Modeling scattered electromagnetic waves


by Leonidas Mindrinos (Computational Science Center, University of Vienna, Austria)

In many applications, like material parameter investigation and nondestructive testing, arises the inverse problem of reconstructing the position, the shape and / or the properties of a cavity or an inclusion from given measurements. A good knowledge of the direct problem is necessary before studying the inverse problem.

We consider the scattering of obliquely incident electromagnetic waves by an infinitely long penetrable cylinder. The mathematical model for the scattering process is based on Maxwell’s equations with different parameters (permittivity and permeability) in and outside the cylinder. The fields and their derivatives are coupled at the boundary considering transmission conditions. Then, the direct problem is to compute the scattered electric and magnetic fields and their far-field patterns (far from the medium), given the system of PDEs, the boundary conditions and specific radiation conditions.


Figure: The norms of the electric fields (left column) and the magnetic fields (right column) for different boundary curves, parameters, and polar angles of the incident wave (π/2 top row and π/9 bottom row).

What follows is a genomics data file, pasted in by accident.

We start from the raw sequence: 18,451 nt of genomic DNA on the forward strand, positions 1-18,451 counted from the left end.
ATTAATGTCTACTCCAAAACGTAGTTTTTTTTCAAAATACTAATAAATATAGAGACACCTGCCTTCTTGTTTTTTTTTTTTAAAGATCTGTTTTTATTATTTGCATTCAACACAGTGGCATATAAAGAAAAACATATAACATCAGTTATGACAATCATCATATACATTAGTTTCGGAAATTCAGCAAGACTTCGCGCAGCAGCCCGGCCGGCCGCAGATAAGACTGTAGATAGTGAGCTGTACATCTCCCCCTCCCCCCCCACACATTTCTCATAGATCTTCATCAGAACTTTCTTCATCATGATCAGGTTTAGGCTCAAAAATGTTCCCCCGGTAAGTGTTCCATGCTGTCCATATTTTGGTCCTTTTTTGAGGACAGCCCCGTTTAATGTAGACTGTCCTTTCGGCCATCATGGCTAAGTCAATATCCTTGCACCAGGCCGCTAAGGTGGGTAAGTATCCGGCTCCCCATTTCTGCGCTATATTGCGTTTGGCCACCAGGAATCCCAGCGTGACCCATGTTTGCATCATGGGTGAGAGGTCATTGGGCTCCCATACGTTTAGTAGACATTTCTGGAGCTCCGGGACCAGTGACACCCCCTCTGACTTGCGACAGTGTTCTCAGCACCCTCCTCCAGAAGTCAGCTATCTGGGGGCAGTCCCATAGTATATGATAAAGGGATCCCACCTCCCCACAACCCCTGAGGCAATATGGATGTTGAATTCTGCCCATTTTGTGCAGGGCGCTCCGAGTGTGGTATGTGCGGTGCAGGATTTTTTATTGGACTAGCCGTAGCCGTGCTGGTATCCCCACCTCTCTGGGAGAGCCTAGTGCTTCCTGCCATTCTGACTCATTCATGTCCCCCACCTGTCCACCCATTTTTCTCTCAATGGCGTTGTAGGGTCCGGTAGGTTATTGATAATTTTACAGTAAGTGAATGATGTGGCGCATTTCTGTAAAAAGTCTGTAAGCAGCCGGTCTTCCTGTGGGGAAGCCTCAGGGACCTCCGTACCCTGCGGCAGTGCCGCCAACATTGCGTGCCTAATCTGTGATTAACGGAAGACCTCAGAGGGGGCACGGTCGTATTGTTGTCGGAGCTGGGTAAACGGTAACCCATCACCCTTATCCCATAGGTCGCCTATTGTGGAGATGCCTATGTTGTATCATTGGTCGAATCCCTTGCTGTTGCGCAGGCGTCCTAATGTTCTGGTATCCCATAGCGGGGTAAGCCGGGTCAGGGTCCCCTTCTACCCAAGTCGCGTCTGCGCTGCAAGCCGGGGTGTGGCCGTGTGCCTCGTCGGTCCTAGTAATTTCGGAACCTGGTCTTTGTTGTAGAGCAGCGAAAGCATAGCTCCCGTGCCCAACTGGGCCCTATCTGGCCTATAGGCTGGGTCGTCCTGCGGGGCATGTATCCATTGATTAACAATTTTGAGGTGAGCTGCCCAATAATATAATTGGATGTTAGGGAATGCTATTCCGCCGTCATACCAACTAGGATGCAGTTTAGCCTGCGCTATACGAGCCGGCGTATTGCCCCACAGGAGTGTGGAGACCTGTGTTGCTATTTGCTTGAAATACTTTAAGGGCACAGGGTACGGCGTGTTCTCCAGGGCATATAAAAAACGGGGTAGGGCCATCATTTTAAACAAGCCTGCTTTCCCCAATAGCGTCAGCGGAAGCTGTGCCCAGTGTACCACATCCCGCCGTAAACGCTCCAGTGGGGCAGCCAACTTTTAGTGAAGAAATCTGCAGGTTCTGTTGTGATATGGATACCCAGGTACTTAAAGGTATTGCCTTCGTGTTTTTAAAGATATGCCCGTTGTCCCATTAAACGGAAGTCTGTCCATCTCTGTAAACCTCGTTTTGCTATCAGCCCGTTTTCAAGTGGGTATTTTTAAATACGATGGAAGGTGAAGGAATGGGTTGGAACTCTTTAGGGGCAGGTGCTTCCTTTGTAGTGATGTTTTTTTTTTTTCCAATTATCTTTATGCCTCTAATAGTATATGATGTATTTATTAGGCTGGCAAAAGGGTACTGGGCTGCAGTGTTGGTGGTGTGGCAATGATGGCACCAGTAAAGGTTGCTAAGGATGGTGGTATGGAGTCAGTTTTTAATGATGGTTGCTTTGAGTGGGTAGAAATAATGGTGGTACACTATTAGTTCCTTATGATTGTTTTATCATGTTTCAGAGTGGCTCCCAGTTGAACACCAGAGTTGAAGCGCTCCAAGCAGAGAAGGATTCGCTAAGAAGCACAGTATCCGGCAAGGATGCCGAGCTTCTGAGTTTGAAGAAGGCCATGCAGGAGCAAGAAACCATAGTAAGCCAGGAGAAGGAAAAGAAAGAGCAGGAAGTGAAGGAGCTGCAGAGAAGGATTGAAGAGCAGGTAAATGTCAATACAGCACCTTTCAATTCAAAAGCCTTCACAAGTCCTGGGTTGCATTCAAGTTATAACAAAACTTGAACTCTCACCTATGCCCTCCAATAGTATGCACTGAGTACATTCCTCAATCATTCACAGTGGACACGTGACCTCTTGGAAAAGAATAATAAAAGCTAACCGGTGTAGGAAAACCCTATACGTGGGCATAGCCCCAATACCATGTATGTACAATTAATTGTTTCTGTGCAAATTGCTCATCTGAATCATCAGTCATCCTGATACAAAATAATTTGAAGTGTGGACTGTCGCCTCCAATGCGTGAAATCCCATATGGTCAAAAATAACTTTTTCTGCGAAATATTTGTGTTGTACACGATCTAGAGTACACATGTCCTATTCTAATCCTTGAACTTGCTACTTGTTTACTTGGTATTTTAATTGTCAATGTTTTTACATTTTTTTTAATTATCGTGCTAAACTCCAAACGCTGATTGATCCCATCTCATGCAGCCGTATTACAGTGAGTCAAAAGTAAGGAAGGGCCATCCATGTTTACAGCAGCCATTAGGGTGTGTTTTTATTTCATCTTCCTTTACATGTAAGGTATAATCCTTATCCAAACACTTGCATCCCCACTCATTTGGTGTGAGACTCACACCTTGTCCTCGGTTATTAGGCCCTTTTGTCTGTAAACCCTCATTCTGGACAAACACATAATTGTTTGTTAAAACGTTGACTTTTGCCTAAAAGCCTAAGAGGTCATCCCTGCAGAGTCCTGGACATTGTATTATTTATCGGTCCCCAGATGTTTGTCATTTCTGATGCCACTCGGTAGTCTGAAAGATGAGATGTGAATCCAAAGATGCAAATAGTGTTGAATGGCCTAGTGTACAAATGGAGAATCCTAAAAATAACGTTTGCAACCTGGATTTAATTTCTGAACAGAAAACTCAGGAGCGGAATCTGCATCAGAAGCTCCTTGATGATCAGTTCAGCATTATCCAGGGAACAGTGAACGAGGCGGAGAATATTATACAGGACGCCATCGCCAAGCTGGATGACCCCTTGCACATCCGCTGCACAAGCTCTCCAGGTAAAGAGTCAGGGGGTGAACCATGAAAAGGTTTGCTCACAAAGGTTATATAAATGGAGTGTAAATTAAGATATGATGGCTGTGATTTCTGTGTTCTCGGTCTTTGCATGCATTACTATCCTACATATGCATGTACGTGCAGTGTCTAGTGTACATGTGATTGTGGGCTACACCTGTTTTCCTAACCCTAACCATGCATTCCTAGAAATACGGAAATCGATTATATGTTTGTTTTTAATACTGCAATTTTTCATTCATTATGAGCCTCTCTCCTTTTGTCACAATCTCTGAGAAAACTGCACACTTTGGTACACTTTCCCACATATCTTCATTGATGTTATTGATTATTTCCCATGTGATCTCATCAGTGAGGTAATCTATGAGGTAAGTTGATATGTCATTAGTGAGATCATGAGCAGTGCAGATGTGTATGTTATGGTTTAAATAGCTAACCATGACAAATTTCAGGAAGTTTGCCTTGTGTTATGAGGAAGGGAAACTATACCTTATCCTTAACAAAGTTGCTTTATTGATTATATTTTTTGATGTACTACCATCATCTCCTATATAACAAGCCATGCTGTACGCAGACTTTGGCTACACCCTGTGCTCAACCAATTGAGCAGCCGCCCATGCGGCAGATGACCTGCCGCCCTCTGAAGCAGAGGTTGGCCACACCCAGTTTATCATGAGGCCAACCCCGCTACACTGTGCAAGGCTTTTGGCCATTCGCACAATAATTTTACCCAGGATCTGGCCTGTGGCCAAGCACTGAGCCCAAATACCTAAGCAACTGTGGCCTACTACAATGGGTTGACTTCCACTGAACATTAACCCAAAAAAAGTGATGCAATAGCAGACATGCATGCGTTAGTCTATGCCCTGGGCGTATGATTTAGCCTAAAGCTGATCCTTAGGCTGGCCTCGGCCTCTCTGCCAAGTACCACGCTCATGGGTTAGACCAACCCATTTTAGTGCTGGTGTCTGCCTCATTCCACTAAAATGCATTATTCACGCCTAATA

If we restrict ourselves to a homogeneous cylinder, oriented for instance parallel to the z-axis and oblique incidence, the three-dimensional problem can be reduced to two two-dimensional problems for the Helmholtz equation in the x-y plane but with more involved boundary conditions. We have shown uniqueness and existence of solution for this problem by formulating an equivalent system of boundary integral equations in a Sobolev space setting. The operators however are singular and special treatment is needed for the numerical scheme. We considered quadrature rules and applied a collocation method to obtain a linear system. The numerical results where also tested with analytic fields derived from fundamental solutions.

Joint work with Drossos Gintides (National Technical University of Athens, Greece).

For further information please see the published paper.

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